Quick… Reset again!! RT @AP: BREAKING: Putin: Snowden is in transit zone of Moscow airport, Russia will not extradite him.
— Noah Rothman (@NoahCRothman) June 25, 2013
Movie Of The Week: Edward Snowden in “The Terminal” pic.twitter.com/6W5eCwOVFS
— Hunter Walker (@hunterw) June 25, 2013
Mark Adomanis predicts Russia will pay a serious price for refusing to hand over Snowden during his time in Moscow:
As should be clear, Russia doesn’t actually gain anything from helping Snowden, all it does is expose itself to the full wrath and fury of every part of Washington officialdom. Unless you’re defending a national interest of the first order, exposing yourself to the full wrath and fury of Washington officialdom is a really stupid thing to do.
There’s no obvious principle at stake in the Snowden case, no real “interest” that the Russians are trying to defend: they’re just acting like jerks because they think they can get away with it. This is a foolish decision. Russia has never been popular in Washington and the Obama administration was barely able to prevent the Magnitsky bill from becoming a full-fledged diplomatic disaster (it did so largely by soft-peddling enforcement). How willing do you think the Obama folks are going to be to “defend” Russia when Congress inevitably starts debating additional sanctions or punitive measures? Do you really think they’re going to expose themselves to an endless array of bad press on behalf of a country that engaged in such calculated and deliberate antagonism?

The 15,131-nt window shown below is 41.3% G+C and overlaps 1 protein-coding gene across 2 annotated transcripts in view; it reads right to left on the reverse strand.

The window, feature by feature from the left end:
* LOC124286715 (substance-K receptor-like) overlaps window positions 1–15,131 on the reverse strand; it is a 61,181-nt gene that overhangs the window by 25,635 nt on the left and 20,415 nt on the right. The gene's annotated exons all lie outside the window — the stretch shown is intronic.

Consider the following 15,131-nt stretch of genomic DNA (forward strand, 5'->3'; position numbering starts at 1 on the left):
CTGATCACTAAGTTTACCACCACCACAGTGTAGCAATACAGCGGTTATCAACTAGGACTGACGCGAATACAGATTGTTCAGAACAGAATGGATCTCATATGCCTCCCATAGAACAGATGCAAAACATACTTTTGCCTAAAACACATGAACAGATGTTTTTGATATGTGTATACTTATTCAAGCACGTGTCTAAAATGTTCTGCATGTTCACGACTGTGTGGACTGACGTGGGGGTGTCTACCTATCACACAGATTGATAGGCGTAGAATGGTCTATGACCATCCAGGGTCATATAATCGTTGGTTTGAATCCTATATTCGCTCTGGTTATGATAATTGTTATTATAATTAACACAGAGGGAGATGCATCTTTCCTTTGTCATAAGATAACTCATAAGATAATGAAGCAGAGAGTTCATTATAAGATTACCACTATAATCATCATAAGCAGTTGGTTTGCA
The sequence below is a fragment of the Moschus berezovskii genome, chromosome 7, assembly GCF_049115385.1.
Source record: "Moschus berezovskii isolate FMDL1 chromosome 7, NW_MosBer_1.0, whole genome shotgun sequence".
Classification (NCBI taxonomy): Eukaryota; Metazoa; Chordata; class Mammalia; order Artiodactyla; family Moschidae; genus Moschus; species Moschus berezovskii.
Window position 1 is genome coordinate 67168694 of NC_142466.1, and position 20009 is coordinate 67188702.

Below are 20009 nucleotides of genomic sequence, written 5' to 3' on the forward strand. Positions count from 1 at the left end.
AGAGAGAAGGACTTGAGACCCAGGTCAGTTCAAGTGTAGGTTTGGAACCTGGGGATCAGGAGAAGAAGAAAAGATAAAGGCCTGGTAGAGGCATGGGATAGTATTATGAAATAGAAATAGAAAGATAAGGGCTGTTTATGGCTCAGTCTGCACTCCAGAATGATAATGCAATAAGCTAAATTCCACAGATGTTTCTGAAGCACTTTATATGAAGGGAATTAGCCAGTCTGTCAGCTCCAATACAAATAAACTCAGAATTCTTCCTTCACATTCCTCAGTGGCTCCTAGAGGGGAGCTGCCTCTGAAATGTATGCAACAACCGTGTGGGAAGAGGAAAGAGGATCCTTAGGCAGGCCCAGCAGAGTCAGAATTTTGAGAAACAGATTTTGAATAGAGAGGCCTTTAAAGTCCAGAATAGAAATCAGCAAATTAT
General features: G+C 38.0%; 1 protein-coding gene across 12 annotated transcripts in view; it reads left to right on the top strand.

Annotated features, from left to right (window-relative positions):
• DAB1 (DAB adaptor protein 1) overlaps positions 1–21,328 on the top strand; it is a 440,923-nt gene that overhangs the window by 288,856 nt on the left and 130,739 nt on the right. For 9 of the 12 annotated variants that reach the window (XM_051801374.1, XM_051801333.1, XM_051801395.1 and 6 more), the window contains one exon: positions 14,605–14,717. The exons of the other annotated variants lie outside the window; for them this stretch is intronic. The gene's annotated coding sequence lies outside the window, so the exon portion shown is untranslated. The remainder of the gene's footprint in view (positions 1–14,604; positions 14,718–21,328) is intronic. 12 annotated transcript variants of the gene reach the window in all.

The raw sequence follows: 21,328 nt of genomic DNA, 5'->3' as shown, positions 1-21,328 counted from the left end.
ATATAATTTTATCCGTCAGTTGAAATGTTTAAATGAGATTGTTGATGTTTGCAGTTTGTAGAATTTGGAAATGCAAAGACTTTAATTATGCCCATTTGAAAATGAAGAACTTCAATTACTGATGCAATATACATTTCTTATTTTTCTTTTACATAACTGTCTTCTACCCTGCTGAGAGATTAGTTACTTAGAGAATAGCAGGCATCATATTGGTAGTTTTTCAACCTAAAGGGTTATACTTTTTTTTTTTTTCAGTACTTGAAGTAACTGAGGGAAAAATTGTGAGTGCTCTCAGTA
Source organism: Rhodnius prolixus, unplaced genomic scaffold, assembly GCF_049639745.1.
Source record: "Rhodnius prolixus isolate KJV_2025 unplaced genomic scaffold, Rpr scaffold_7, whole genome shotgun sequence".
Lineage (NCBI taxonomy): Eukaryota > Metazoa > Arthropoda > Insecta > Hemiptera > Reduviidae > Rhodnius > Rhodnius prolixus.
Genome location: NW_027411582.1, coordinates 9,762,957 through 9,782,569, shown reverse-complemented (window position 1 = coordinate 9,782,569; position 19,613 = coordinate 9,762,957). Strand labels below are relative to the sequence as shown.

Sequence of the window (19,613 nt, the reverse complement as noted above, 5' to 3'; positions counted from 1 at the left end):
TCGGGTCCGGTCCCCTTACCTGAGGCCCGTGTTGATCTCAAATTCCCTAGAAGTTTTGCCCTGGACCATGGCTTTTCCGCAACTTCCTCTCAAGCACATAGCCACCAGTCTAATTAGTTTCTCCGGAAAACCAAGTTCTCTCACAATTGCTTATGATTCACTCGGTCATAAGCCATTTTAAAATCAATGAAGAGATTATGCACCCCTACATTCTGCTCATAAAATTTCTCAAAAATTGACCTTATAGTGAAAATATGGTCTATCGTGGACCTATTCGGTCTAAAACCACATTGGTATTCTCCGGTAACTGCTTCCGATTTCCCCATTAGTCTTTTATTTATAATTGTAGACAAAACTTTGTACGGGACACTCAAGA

In contrast, Max Fisher suggests that China thought it was doing the US a favor by sneaking Snowden out of Hong Kong:
White House spokesman Jay Carney lambasted the Hong Kong government for apparently aiding in Snowden’s flight to Moscow, saying that the “decision unquestionably has a negative impact on the U.S.-China relationship.” … Take a moment, though, to consider how this might look from Beijing. Typically, when the United States and China argue about transferring a high-profile and politically sensitive individual between their custodies, it’s a Chinese dissident whom the U.S. wants to grant asylum. Those cases are often perceived as deeply embarrassing for China, although Beijing has increasingly learned to live with them. Perhaps Chinese authorities saw this as a rare reversal: an American political dissident looking for asylum in Hong Kong, which despite its special status is a part of China. In the Chinese government worldview, granting asylum would have been the real slap to the United States.
More Dish on Snowden’s search for asylum here.